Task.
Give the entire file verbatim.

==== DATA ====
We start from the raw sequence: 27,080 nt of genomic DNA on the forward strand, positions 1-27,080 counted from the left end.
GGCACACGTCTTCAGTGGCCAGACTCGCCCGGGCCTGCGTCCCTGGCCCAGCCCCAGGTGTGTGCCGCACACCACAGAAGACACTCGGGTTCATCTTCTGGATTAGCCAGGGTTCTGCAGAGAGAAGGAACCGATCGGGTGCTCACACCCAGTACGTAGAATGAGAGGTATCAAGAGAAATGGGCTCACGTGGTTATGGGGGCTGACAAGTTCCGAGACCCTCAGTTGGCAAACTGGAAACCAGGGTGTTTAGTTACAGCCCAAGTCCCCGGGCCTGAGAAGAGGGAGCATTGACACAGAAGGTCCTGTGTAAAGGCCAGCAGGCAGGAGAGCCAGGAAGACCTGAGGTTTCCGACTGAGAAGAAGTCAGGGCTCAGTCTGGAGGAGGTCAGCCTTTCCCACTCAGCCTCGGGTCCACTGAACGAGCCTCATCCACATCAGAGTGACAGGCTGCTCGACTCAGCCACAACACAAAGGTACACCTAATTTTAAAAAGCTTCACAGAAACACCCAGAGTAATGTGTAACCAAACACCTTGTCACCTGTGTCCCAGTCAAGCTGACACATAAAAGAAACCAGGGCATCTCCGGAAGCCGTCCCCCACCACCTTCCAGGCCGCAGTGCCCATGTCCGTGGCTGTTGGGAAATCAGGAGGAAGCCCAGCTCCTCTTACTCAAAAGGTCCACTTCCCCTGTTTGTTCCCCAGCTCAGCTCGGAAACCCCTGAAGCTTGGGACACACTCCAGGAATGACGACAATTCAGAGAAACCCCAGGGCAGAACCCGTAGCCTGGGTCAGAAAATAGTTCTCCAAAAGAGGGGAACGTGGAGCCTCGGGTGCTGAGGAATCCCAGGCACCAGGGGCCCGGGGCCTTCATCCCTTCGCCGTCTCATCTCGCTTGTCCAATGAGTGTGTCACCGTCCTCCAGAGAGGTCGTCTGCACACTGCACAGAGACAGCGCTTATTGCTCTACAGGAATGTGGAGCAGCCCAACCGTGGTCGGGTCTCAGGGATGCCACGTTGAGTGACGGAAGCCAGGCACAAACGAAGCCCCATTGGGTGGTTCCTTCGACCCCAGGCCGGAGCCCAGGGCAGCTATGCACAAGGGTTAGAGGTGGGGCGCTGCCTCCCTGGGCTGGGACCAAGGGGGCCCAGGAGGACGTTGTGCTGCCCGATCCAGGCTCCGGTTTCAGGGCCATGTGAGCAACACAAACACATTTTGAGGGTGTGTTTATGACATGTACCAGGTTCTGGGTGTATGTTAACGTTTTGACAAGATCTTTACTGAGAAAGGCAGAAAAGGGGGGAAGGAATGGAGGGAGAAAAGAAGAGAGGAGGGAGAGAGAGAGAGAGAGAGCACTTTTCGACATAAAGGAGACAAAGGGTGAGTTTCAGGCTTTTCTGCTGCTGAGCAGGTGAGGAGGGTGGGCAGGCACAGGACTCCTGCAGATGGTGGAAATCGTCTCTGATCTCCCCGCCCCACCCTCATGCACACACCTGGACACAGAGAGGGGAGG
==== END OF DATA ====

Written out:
We start from the raw sequence: 27,080 nt of genomic DNA on the forward strand, positions 1-27,080 counted from the left end.
GGCACACGTCTTCAGTGGCCAGACTCGCCCGGGCCTGCGTCCCTGGCCCAGCCCCAGGTGTGTGCCGCACACCACAGAAGACACTCGGGTTCATCTTCTGGATTAGCCAGGGTTCTGCAGAGAGAAGGAACCGATCGGGTGCTCACACCCAGTACGTAGAATGAGAGGTATCAAGAGAAATGGGCTCACGTGGTTATGGGGGCTGACAAGTTCCGAGACCCTCAGTTGGCAAACTGGAAACCAGGGTGTTTAGTTACAGCCCAAGTCCCCGGGCCTGAGAAGAGGGAGCATTGACACAGAAGGTCCTGTGTAAAGGCCAGCAGGCAGGAGAGCCAGGAAGACCTGAGGTTTCCGACTGAGAAGAAGTCAGGGCTCAGTCTGGAGGAGGTCAGCCTTTCCCACTCAGCCTCGGGTCCACTGAACGAGCCTCATCCACATCAGAGTGACAGGCTGCTCGACTCAGCCACAACACAAAGGTACACCTAATTTTAAAAAGCTTCACAGAAACACCCAGAGTAATGTGTAACCAAACACCTTGTCACCTGTGTCCCAGTCAAGCTGACACATAAAAGAAACCAGGGCATCTCCGGAAGCCGTCCCCCACCACCTTCCAGGCCGCAGTGCCCATGTCCGTGGCTGTTGGGAAATCAGGAGGAAGCCCAGCTCCTCTTACTCAAAAGGTCCACTTCCCCTGTTTGTTCCCCAGCTCAGCTCGGAAACCCCTGAAGCTTGGGACACACTCCAGGAATGACGACAATTCAGAGAAACCCCAGGGCAGAACCCGTAGCCTGGGTCAGAAAATAGTTCTCCAAAAGAGGGGAACGTGGAGCCTCGGGTGCTGAGGAATCCCAGGCACCAGGGGCCCGGGGCCTTCATCCCTTCGCCGTCTCATCTCGCTTGTCCAATGAGTGTGTCACCGTCCTCCAGAGAGGTCGTCTGCACACTGCACAGAGACAGCGCTTATTGCTCTACAGGAATGTGGAGCAGCCCAACCGTGGTCGGGTCTCAGGGATGCCACGTTGAGTGACGGAAGCCAGGCACAAACGAAGCCCCATTGGGTGGTTCCTTCGACCCCAGGCCGGAGCCCAGGGCAGCTATGCACAAGGGTTAGAGGTGGGGCGCTGCCTCCCTGGGCTGGGACCAAGGGGGCCCAGGAGGACGTTGTGCTGCCCGATCCAGGCTCCGGTTTCAGGGCCATGTGAGCAACACAAACACATTTTGAGGGTGTGTTTATGACATGTACCAGGTTCTGGGTGTATGTTAACGTTTTGACAAGATCTTTACTGAGAAAGGCAGAAAAGGGGGGAAGGAATGGAGGGAGAAAAGAAGAGAGGAGGGAGAGAGAGAGAGAGAGAGCACTTTTCGACATAAAGGAGACAAAGGGTGAGTTTCAGGCTTTTCTGCTGCTGAGCAGGTGAGGAGGGTGGGCAGGCACAGGACTCCTGCAGATGGTGGAAATCGTCTCTGATCTCCCCGCCCCACCCTCATGCACACACCTGGACACAGAGAGGGGAGG